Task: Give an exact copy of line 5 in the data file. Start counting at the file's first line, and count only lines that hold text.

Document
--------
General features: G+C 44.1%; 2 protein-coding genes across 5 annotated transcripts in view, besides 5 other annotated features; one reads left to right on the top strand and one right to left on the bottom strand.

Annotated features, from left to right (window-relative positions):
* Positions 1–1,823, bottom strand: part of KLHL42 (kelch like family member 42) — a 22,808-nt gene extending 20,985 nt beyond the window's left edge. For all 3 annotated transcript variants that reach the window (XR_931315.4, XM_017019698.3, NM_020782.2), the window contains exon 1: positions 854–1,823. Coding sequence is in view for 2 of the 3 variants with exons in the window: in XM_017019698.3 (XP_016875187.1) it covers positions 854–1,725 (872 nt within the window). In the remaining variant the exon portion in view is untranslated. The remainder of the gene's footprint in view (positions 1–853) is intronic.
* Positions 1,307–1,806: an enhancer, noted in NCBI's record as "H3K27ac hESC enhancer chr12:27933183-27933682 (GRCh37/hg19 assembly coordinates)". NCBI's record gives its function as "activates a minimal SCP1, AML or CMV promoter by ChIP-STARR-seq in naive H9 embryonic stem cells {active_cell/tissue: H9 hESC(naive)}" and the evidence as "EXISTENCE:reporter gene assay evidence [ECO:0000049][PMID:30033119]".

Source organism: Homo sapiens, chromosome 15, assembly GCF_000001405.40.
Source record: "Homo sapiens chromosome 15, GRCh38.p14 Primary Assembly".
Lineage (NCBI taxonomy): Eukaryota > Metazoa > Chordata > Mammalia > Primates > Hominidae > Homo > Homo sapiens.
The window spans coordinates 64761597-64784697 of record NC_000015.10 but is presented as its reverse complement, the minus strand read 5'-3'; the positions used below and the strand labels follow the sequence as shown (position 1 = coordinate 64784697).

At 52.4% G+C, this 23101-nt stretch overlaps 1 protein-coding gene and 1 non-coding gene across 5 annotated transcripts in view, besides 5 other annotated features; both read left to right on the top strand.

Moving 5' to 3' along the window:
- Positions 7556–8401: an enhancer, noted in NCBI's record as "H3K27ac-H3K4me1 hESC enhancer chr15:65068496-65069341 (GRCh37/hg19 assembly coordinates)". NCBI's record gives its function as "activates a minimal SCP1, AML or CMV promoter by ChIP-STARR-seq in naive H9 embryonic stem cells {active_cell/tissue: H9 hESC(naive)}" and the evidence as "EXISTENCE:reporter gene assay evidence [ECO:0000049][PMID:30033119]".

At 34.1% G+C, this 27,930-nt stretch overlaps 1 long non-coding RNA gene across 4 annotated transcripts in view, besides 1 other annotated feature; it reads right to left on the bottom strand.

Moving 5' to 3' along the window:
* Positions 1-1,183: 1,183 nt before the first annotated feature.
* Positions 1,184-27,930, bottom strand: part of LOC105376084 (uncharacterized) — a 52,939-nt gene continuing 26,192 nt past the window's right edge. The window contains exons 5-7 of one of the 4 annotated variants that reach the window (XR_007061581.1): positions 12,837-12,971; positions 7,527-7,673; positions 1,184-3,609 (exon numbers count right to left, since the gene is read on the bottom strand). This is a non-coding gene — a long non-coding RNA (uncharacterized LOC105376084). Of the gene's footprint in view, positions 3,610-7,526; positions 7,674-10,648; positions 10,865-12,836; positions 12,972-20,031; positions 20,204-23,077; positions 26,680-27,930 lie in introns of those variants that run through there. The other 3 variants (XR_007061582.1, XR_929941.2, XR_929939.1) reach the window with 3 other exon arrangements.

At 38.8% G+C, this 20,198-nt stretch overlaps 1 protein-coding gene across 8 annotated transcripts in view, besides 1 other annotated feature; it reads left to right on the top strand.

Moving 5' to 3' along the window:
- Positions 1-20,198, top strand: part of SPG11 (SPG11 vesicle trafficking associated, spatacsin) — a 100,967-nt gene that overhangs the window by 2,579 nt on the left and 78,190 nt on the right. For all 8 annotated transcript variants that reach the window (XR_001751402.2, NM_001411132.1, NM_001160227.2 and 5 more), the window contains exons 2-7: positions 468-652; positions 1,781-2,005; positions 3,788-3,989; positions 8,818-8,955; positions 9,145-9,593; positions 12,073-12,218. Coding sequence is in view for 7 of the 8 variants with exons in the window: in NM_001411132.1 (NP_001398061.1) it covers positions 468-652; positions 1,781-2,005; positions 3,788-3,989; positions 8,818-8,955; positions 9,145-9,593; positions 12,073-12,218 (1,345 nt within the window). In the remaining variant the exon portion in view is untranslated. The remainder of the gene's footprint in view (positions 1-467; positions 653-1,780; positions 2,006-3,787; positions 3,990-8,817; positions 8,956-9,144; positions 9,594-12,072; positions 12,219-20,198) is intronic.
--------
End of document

Source organism: Homo sapiens, chromosome 15, assembly GCF_000001405.40.